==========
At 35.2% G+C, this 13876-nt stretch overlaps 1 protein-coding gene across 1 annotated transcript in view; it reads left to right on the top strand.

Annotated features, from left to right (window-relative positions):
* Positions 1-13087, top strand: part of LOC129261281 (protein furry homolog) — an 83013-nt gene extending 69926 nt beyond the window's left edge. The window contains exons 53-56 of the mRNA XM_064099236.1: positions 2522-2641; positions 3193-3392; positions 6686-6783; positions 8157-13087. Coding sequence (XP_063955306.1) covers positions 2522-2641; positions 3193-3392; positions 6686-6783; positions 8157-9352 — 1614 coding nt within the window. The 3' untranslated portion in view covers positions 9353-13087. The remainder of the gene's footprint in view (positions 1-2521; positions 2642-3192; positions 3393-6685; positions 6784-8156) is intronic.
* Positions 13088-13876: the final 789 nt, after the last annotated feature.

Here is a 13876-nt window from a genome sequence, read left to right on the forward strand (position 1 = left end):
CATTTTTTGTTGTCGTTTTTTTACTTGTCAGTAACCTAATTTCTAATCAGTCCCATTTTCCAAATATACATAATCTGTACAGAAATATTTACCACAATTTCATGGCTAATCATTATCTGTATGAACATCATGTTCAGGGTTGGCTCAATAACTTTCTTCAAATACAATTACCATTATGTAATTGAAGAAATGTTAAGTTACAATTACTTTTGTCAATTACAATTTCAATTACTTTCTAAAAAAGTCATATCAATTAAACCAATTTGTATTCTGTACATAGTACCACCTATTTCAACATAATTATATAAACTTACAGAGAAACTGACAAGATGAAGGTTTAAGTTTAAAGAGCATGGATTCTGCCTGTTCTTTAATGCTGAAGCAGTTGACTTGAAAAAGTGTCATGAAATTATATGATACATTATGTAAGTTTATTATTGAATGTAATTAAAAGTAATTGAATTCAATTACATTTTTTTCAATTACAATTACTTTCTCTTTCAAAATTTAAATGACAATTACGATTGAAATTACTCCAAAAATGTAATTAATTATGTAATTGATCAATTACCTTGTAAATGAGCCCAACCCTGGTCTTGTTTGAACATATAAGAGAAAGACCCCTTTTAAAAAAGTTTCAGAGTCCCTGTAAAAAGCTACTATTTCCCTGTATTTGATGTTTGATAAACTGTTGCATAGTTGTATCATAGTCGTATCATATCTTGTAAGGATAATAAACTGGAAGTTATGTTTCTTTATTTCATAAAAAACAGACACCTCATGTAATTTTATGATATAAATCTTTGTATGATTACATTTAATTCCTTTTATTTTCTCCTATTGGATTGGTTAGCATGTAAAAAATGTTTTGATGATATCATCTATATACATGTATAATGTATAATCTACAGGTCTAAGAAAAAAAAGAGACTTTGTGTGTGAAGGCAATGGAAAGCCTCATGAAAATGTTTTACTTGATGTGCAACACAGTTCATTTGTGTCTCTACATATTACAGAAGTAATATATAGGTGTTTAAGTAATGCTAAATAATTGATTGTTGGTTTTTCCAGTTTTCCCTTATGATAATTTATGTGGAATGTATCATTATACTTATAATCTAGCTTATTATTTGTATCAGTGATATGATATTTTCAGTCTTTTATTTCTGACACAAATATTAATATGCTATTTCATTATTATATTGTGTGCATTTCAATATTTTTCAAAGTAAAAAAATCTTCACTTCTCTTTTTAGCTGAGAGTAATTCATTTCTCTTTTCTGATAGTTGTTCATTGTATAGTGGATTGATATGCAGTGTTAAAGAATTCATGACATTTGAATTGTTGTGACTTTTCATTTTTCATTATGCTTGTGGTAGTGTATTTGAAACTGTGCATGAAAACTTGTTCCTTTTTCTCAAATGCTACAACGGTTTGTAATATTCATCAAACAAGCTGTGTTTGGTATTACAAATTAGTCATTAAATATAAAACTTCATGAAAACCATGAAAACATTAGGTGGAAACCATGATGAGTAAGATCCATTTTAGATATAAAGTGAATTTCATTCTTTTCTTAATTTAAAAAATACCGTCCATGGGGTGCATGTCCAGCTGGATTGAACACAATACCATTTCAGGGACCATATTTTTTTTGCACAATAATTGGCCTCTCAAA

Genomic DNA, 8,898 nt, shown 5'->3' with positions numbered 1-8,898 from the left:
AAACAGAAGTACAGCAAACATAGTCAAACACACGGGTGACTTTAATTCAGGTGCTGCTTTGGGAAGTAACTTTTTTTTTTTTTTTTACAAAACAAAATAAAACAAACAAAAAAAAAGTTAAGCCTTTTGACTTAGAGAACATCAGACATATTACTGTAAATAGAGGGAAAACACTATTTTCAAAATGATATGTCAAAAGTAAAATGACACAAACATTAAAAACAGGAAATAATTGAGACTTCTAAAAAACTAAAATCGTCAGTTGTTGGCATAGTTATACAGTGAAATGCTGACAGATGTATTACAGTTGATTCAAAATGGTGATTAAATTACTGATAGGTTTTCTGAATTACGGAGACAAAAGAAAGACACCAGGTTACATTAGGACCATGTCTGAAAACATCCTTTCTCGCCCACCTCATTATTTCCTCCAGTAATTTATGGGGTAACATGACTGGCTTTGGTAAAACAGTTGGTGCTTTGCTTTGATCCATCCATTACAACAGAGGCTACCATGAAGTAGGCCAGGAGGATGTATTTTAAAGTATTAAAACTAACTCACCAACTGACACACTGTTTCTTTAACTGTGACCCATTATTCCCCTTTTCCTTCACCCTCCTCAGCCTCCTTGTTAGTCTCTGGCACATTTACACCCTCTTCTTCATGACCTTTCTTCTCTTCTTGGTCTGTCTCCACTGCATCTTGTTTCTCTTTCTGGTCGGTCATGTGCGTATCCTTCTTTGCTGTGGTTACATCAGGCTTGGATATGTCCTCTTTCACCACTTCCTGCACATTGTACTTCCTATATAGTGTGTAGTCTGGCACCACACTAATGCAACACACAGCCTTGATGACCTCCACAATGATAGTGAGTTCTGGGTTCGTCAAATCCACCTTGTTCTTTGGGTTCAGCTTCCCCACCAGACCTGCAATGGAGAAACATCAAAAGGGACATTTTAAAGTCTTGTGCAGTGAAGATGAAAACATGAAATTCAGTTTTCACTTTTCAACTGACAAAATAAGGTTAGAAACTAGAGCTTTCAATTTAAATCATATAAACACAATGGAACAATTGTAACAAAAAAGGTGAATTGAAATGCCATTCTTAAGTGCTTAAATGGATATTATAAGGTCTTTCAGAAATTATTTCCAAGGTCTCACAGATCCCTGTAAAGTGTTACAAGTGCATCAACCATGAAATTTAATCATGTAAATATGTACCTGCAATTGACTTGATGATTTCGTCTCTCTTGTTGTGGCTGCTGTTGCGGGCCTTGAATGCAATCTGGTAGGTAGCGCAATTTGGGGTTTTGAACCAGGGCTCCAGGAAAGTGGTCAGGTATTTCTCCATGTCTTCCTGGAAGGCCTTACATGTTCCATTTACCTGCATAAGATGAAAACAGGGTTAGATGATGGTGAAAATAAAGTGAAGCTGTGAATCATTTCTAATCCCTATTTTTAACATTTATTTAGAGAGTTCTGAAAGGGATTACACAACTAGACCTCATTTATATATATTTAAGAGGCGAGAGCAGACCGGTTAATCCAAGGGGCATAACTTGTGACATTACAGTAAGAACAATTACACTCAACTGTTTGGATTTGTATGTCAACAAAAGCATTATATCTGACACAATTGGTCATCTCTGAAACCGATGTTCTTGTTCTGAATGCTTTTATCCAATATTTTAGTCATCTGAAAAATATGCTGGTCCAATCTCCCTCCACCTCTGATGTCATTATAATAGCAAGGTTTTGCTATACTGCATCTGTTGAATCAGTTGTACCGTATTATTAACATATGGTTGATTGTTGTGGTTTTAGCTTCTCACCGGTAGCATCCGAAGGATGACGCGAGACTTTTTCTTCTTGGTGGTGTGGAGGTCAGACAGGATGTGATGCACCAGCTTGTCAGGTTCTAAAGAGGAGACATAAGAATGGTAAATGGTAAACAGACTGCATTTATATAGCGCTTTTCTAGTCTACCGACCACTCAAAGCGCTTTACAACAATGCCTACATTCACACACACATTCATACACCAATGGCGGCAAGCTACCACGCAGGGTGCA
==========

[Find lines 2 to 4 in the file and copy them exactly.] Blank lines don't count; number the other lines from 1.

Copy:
Annotated features, from left to right (window-relative positions):
* Positions 1-13087, top strand: part of LOC129261281 (protein furry homolog) — an 83013-nt gene extending 69926 nt beyond the window's left edge. The window contains exons 53-56 of the mRNA XM_064099236.1: positions 2522-2641; positions 3193-3392; positions 6686-6783; positions 8157-13087. Coding sequence (XP_063955306.1) covers positions 2522-2641; positions 3193-3392; positions 6686-6783; positions 8157-9352 — 1614 coding nt within the window. The 3' untranslated portion in view covers positions 9353-13087. The remainder of the gene's footprint in view (positions 1-2521; positions 2642-3192; positions 3393-6685; positions 6784-8156) is intronic.
* Positions 13088-13876: the final 789 nt, after the last annotated feature.